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U.S. Sees Sharp Drop in Food Poisoning

Illness decline since 1996 hastened in 2003, officials say

THURSDAY, April 29, 2004 (HealthDayNews) -- The U.S. government on Thursday reported substantial declines in the incidence of important food-borne infections since 1996 and, more dramatically, between 2002 and 2003.

Perhaps most significantly, the number of infections from Escherichia coli 0157:H7, which can be fatal, dropped 36 percent between 2002 and 2003. Since 1996, the overall incidence of infection from this pathogen has gone down 42 percent.

Infections from other sources including Campylobacter, Cryptosporidium parvum, Salmonella, and Yersinia enterocolitica also declined.

"The decline in E. coli is very promising, although it is too soon to know if it will be a sustained decrease," Dr. Robert Tauxe, chief of the U.S. Centers for Disease Control and Prevention's Foodborne and Diarrheal Diseases Branch, said at a news conference. "We have seen much year-to-year variation in this organism's infection patterns, but the decline we observed between 2002 and 2003 was statistically significant for the first time."

"We are showing real progress toward meeting our Healthy People 2010 goals," added Janice Oliver, deputy director of the U.S. Food and Drug Administration's Center for Food Safety and Applied Nutrition. "While the numbers show a decrease, we need a further reduction."

Food-borne pathogens are responsible for an estimated 76 million illnesses annually in the United States, resulting in 323,000 hospitalizations and 5,000 deaths, Tauxe said.

In 1996, the CDC, the FDA, and the U.S. Department of Agriculture set up Foodnet, a surveillance network, to monitor the incidence of these illnesses. Foodnet now operates out of nine sites and monitors about 14 percent of the American population -- 41.5 million people.

The latest data from Foodnet, which appears in the April 30 issue of the CDC publication Morbidity and Mortality Weekly Report, find that, since 1996, Campylobacter infections have dropped 28 percent and Salmonella infections have gone down 17 percent.

At the same time, Yersinia infections have decreased 49 percent, and Cryptosporidium infections have fallen 51 percent.

The incidence of Listeria did not decline in 2003, although it had decreased over the previous four years. Similarly, the incidence of Salmonella enteritidis has not changed significantly since 1996.

Experts attribute the declines to several different factors. "There have been efforts to educate consumers, efforts to improve the safety of [food] processing all along the way, and more and more efforts that are focused on what happens in the actual farm or field," Tauxe said.

The new report pointed specifically to the Pathogen Reduction/Hazard Analysis and Critical Control Point (HACCP) systems implemented by the government in 1997 in the meat and poultry slaughter and processing plants. The 2003 decline of human E. coli 0157:H7 infections, the article stated, followed a notice sent to manufacturers of raw ground beef products to reevaluate their HACCP plans.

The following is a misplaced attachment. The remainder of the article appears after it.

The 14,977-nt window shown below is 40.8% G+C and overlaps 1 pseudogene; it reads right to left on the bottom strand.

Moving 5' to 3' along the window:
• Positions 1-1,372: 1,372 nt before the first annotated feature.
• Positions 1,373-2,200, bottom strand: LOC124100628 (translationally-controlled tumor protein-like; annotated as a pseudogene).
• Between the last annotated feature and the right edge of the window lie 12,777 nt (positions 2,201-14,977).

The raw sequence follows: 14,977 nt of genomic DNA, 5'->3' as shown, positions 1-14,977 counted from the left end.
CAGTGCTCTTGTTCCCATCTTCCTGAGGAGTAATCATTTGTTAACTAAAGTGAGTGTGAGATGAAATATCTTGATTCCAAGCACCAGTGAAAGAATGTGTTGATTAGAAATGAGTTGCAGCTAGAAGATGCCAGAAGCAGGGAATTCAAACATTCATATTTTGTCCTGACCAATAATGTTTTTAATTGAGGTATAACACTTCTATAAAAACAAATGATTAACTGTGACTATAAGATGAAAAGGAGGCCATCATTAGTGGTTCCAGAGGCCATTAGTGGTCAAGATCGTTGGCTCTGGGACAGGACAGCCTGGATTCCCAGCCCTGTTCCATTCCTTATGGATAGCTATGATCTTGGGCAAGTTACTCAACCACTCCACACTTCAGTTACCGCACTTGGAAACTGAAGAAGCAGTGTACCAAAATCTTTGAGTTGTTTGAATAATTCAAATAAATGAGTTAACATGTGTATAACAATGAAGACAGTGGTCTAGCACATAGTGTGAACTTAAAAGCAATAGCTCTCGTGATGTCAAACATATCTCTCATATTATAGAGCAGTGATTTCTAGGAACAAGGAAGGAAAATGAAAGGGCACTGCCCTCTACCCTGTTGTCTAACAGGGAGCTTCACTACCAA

Elsa Murano, under secretary for food safety at the USDA, reported that regulatory samples collected from meat and poultry plants showed a reduction in contamination. For instance, 0.86 percent of products were contaminated with E. coli in 2000, compared with 0.78 percent in 2002 and 0.3 percent in 2003.

In 2000, 5.3 percent of samples were positive for Salmonella, compared with 3.8 percent in 2003. "These decreases in regulatory sample data match the decrease that we have seen reported by the CDC," Murano said.

Unfortunately, children continue to bear the brunt of food-borne illnesses, Tauxe said.

For instance, 12 percent of Salmonella cases occur in children younger than 1 year old, and 19 percent occur in children 1 to 4 years old. For Yersinia, 33 percent of cases occur in children under 1, and 19 percent in children 1 to 4 years old, the CDC said.

"It's too early to declare victory. More time is needed to know whether this is going to be sustained," Tauxe added. "That said, I think the overall trends for these important infections suggest that efforts by industry, efforts by individuals, and certainly efforts in every arena seem to have us headed in the right direction."

More information

For more on foodborne illnesses and how to avoid them, visit the Virginia Department of Agriculture and Consumer Services or the Foodborne Illness Education Information Center, which is co-run by the FDA and the USDA.

SOURCES: April 29, 2004, press conference with Robert Tauxe, M.D., chief, Foodborne and Diarrheal Diseases Branch, U.S. Centers for Disease Control and Prevention, Atlanta; Janice Oliver, deputy director, Center for Food Safety and Applied Nutrition, U.S. Food and Drug Administration, Rockville, Md.; Elsa Murano, Ph.D., under secretary for food safety, U.S. Department of Agriculture, Washington, D.C.; April 30, 2004, Morbidity and Mortality Weekly Report
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